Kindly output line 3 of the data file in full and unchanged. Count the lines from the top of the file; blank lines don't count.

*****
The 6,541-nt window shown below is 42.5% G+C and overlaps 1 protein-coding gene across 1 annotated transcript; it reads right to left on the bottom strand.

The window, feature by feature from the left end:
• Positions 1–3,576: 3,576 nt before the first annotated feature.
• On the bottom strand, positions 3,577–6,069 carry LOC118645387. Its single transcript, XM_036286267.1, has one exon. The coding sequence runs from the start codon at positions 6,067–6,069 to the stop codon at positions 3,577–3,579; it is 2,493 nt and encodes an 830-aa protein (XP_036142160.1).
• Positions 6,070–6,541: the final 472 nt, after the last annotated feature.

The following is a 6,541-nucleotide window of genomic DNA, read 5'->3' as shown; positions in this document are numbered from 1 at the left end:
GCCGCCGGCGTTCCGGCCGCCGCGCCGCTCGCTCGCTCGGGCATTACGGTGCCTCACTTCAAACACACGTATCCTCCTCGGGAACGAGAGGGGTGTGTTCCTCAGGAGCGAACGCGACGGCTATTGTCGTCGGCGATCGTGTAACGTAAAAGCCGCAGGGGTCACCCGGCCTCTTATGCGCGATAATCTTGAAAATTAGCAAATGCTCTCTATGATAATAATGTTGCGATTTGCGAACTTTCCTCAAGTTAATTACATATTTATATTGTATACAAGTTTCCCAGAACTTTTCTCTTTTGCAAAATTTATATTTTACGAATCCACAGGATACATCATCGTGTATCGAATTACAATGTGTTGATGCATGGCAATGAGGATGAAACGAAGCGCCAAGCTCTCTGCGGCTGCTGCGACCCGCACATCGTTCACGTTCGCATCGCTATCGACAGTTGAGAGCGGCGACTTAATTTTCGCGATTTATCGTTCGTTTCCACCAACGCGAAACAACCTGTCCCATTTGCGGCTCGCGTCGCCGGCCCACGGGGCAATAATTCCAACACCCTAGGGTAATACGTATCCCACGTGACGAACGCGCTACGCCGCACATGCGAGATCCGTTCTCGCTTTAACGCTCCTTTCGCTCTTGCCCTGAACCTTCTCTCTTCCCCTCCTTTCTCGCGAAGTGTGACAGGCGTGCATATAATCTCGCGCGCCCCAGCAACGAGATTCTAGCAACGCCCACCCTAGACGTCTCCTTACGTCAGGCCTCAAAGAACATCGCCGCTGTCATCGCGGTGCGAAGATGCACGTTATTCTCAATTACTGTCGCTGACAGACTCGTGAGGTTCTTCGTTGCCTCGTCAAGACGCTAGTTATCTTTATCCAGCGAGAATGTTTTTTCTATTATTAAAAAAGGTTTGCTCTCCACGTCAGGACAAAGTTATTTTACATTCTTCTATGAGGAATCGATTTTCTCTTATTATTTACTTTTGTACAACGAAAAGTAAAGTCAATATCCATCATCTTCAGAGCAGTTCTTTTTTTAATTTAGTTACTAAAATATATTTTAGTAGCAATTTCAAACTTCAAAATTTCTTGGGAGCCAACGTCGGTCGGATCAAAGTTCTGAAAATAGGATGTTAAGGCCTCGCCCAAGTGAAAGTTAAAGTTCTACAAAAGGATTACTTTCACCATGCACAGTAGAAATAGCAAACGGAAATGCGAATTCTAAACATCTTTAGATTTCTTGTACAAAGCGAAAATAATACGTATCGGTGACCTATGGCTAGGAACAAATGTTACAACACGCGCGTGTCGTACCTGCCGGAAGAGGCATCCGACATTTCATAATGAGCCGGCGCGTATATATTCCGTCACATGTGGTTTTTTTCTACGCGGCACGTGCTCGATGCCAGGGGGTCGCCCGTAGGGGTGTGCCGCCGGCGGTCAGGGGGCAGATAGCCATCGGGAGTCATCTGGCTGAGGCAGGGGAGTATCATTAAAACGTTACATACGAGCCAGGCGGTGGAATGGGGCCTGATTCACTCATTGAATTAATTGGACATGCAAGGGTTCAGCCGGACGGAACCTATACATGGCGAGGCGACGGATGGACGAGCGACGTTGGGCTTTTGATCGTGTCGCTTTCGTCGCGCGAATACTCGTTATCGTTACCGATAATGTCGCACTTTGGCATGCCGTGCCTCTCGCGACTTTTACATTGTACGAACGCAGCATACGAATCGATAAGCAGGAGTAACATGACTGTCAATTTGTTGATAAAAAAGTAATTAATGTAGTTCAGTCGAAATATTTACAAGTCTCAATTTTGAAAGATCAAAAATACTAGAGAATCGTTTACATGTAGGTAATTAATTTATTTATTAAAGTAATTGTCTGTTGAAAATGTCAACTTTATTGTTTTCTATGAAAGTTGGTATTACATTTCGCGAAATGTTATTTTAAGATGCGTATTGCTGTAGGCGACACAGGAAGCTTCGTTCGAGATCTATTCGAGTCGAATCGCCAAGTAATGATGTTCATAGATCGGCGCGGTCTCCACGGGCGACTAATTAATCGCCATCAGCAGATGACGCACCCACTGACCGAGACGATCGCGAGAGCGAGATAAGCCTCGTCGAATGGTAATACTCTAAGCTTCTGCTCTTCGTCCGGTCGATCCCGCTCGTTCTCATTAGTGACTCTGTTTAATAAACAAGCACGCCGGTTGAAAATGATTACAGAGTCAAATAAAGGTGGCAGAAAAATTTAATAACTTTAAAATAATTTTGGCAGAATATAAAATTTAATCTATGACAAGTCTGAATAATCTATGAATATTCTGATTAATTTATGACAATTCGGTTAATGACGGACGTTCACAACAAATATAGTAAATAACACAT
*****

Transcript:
• Positions 1–3,576: 3,576 nt before the first annotated feature.